Mysterious timber crib disappears from Canal Park beach

A large timber crib, shown here in 2010, was beached for almost 15 years. City officials said the structure was removed and demolished as part of the recently completed Lakewalk improvement project. (Photo by Kip Praslowicz)

A mysterious wooden structure that had been shipwrecked for years on a Canal Park beach has disappeared following a year-long project designed to improve a popular Duluth walking trail battered by Lake Superior storms.

City officials said the timber beam crib — about the size of a three-car garage — was removed and demolished during the recently completed $16.8 million Phase III Lakewalk reconstruction project. The crib washed ashore in 2006 and became part of the trail landscape that includes other historic structures like Uncle Harvey’s Mausoleum and the former Endion train station.

“The crib had become a safety hazard, which is why the city chose to remove it,” said Duluth Public Information Officer Kate Van Daele in an email. “The structure had been lit on fire consistently prior to the closure of the (Canal Park) section, which made the integrity of the structure not safe to be used.”

Van Daele said removal costs were wrapped into the Phase III clean-up costs.

From 2008 to 2020 the historic crib was located near the pile of rocks in the lower left corner of this recent photo, which shows the repaired Duluth Lakewalk. (Photo by Mark Nicklawske).

The crib was constructed out of old-growth, 12-inch-by-12-inch wood beams, some more than 30-feet-long and held together with large iron spikes. Historians believe the structure was built in the 19th Century, filled with rocks and sunk just off the Lake Superior shoreline to support an industrial area in the fledgling city.

Duluth historian and Zenith City Online publisher Tony Dierckins was disappointed to learn the crib was removed from the Lake Superior shoreline.

“That cribbing was an extremely significant piece of Duluth history and it was a gift to have it wash up at the very corner of Lake Superior,” he said in an email. “To me it’s particularly sad that the city had it removed not only without public notice or public input about its future, but it did so in 2020.”

The former Lake Superior & Mississippi Railroad facility was constructed on piers at the bottom of Third Avenue East. (Image courtesy Zenith City Online).

The city of Duluth was founded in 1870 making 2020 its 150th anniversary.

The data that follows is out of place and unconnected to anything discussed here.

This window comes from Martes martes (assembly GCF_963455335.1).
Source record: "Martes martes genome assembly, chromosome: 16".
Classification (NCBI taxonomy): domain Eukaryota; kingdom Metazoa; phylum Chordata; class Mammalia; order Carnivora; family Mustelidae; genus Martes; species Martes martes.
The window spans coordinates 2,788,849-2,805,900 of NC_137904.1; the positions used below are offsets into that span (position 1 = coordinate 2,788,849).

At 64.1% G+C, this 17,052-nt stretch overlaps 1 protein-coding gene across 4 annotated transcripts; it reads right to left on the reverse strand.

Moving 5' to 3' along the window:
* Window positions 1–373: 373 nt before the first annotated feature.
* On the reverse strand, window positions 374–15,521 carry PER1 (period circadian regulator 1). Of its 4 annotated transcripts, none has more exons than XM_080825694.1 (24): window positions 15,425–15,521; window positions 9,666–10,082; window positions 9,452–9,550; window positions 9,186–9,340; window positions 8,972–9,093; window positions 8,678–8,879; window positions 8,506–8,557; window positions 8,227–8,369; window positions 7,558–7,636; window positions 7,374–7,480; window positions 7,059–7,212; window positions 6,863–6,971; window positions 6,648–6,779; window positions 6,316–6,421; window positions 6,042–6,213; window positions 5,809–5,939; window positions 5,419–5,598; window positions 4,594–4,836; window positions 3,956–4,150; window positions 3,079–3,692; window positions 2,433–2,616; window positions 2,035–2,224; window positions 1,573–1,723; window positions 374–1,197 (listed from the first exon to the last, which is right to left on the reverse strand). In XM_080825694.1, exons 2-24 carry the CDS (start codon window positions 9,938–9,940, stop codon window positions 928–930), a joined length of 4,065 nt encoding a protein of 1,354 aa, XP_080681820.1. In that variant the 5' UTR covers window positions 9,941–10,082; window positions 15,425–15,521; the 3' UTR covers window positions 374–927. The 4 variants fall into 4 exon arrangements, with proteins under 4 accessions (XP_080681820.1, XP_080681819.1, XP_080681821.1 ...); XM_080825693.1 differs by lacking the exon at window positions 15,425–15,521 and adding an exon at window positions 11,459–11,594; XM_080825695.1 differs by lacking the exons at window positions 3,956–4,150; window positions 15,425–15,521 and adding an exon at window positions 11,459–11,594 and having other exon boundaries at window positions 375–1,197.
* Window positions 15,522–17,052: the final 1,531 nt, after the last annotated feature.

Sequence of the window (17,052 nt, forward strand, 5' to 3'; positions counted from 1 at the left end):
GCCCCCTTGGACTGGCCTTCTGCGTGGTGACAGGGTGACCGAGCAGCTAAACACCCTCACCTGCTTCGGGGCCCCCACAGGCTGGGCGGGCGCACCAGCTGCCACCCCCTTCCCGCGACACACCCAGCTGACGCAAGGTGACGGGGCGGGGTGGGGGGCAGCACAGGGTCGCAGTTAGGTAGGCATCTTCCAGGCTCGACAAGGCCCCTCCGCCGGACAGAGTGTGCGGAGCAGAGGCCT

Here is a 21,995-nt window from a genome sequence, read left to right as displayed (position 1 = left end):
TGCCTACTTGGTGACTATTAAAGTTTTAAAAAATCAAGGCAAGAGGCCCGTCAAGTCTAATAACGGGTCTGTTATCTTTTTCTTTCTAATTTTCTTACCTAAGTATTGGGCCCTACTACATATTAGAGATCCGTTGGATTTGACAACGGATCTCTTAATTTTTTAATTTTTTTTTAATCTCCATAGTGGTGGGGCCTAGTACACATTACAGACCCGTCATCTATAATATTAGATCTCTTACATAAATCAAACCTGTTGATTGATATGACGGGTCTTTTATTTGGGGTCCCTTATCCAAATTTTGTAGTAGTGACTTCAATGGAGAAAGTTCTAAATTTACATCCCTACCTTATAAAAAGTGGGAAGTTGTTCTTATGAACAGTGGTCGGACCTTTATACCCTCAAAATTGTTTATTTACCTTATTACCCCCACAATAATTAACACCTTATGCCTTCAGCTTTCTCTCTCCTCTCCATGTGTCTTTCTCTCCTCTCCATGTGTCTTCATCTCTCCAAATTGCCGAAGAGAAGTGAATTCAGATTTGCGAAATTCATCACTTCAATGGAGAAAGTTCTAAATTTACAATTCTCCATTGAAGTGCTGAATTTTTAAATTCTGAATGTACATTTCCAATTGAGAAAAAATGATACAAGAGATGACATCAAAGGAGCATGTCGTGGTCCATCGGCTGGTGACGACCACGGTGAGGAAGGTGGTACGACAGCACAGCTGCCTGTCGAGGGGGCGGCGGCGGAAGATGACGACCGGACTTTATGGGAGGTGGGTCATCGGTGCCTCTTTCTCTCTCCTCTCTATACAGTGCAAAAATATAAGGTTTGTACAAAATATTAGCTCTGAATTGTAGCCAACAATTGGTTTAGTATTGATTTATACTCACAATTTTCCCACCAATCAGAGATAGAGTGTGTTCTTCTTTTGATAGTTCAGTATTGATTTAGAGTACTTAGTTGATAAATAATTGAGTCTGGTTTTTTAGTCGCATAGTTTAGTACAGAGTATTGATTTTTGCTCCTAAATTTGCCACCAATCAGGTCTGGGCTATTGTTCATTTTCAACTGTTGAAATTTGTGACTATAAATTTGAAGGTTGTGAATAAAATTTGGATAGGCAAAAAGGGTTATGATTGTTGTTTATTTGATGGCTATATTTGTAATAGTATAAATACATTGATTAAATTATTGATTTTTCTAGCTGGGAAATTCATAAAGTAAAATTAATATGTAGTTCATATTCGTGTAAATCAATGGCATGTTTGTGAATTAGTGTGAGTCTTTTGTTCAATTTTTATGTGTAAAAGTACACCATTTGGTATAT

Dierckins said the cribbing was likely built more than 150 years ago as part of a long-gone historic outer harbor in Lake Superior. The structure most likely supported the Lake Superior & Mississippi Railroad’s first freight depot, warehouse and dock complex at the bottom of Third Avenue East. It also could have been part of nearby Grain Elevator A or used for a breakwater that stretched into the lake near the current Vietnam Veterans and Korean War memorials.

“Instead of celebrating Duluth’s and the Lake Superior and Mississippi Railroad’s 150th anniversaries, the city removed an important piece of their histories, something that could have been used to help engage people in the story of this remarkable place,” he said.

The old crib was not only historically valuable, but also worth a lot of money.

Lake Wood Designs owner Devin Garrett, who operates in Lincoln Park, said untreated old growth timber is rare and highly valued for its reuse as furniture, art material or home construction. He estimated the crib timbers were worth more than $20,000 wholesale and could fetch between $50,000 and $75,000 retail.

The timber structure washed ashore near the Vietnam Veterans and Korean War memorials on Nov. 28, 2006. Lake Superior storm waves pushed it down the shoreline toward Canal Park on April 11, 2008. (Photo by Paul Lundgren)

“You look at timber prices right now, the scarcity of bigger timber — it’s super valuable,” he said. “That’s why we work with the old growth, reclaimed stuff. There’s value in the pure dollars and cents of it, but there’s also value in the strength to build with and the beauty of the grain structure.”

Garrett said the wood used to construct the original Lakewalk boardwalk in 1986 is also valuable. The mile-long boardwalk from Canal Park to Fitger’s Brewery was built with ipe wood, an extremely durable wood harvested in Central America and the Brazilian rain forest.

The wood could be reused for sculpture, plaques, benches or artwork throughout the city.

“That’s what I’d like to do, get my hands on some of it and do a project with the city,” said Garrett. “Then everybody could have benefitted from it.”

Van Daele said the city did not destroy the boardwalk wood.

“We do have some projects that we will be using some of it for that we will be announcing soon,” she said. “We salvaged as much of the old wood as we could.”

Any remaining boardwalk wood will be auctioned to the highest bidder.

A photo from 2020 shows the condition of the crib prior to its removal. (Photo by Kip Praslowicz)

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